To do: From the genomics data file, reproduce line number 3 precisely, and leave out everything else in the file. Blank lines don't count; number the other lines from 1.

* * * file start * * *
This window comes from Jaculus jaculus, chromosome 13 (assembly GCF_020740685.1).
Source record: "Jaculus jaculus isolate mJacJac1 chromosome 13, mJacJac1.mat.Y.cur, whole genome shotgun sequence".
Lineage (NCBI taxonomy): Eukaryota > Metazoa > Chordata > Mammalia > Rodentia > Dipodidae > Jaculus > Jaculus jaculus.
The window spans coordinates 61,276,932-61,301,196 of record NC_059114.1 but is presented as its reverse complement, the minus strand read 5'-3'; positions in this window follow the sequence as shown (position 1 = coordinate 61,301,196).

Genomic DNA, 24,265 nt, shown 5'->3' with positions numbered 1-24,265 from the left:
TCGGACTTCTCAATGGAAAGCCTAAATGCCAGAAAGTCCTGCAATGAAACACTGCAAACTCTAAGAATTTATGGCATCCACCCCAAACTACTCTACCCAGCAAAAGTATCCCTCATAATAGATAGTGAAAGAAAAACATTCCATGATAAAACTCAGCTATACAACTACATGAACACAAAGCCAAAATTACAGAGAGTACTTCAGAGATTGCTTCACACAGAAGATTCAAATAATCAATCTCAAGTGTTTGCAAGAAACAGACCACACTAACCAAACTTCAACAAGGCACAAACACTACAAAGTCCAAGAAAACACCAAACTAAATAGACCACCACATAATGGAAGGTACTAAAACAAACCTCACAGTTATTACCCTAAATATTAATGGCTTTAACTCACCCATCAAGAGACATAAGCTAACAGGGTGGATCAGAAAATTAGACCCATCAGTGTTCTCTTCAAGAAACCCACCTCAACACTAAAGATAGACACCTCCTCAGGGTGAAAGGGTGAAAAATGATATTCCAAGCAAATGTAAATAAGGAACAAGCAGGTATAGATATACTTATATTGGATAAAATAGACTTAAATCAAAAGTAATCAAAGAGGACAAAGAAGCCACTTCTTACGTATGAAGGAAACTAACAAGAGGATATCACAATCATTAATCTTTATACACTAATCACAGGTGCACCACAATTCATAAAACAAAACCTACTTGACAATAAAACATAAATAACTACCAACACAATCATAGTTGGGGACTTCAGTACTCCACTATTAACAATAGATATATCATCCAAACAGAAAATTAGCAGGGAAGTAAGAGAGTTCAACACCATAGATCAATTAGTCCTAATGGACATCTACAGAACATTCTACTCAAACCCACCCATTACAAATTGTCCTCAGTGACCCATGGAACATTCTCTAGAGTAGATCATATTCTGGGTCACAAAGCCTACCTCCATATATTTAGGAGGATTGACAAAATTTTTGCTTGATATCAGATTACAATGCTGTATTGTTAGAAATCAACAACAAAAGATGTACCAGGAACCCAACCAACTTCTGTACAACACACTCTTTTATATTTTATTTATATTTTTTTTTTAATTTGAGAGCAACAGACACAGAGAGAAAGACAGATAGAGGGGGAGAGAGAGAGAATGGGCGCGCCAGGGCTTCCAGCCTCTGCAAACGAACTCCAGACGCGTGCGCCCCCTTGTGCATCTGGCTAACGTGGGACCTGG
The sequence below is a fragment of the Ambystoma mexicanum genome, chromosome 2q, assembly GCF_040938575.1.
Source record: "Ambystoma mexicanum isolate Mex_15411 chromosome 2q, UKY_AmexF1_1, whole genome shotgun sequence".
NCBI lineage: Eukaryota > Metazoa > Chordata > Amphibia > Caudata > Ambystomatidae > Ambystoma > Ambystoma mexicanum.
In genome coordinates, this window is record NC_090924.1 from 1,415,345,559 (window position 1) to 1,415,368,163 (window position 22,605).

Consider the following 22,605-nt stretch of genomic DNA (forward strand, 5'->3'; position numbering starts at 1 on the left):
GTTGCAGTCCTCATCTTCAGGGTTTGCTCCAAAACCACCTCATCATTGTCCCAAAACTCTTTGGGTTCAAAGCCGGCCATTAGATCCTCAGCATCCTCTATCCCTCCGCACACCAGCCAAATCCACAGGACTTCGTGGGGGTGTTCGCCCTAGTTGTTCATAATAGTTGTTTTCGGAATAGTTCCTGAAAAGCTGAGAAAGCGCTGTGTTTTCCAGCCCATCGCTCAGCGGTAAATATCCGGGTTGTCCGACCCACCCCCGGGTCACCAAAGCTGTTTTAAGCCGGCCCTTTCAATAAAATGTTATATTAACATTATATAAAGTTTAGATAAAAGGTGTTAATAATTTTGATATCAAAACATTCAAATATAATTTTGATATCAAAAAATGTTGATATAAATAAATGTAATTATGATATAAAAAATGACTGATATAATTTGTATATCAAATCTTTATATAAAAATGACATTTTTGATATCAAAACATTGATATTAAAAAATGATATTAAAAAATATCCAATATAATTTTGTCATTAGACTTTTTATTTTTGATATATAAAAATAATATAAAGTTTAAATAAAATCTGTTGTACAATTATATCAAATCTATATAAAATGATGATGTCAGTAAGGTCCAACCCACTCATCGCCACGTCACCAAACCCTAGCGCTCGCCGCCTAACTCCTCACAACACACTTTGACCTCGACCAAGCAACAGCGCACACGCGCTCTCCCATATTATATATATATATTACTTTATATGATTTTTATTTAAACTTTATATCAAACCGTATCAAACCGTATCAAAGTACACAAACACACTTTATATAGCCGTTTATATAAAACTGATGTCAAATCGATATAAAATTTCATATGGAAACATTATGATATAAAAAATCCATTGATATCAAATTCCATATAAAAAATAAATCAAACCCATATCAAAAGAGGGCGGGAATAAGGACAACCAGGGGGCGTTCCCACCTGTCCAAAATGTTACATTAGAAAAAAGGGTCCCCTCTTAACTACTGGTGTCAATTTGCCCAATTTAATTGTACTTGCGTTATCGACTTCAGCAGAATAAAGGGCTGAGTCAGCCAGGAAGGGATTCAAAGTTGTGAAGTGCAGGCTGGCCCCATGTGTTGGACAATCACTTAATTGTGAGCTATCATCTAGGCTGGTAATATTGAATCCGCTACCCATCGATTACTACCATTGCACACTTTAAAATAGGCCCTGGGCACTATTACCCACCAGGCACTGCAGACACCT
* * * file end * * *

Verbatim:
Lineage (NCBI taxonomy): Eukaryota > Metazoa > Chordata > Mammalia > Rodentia > Dipodidae > Jaculus > Jaculus jaculus.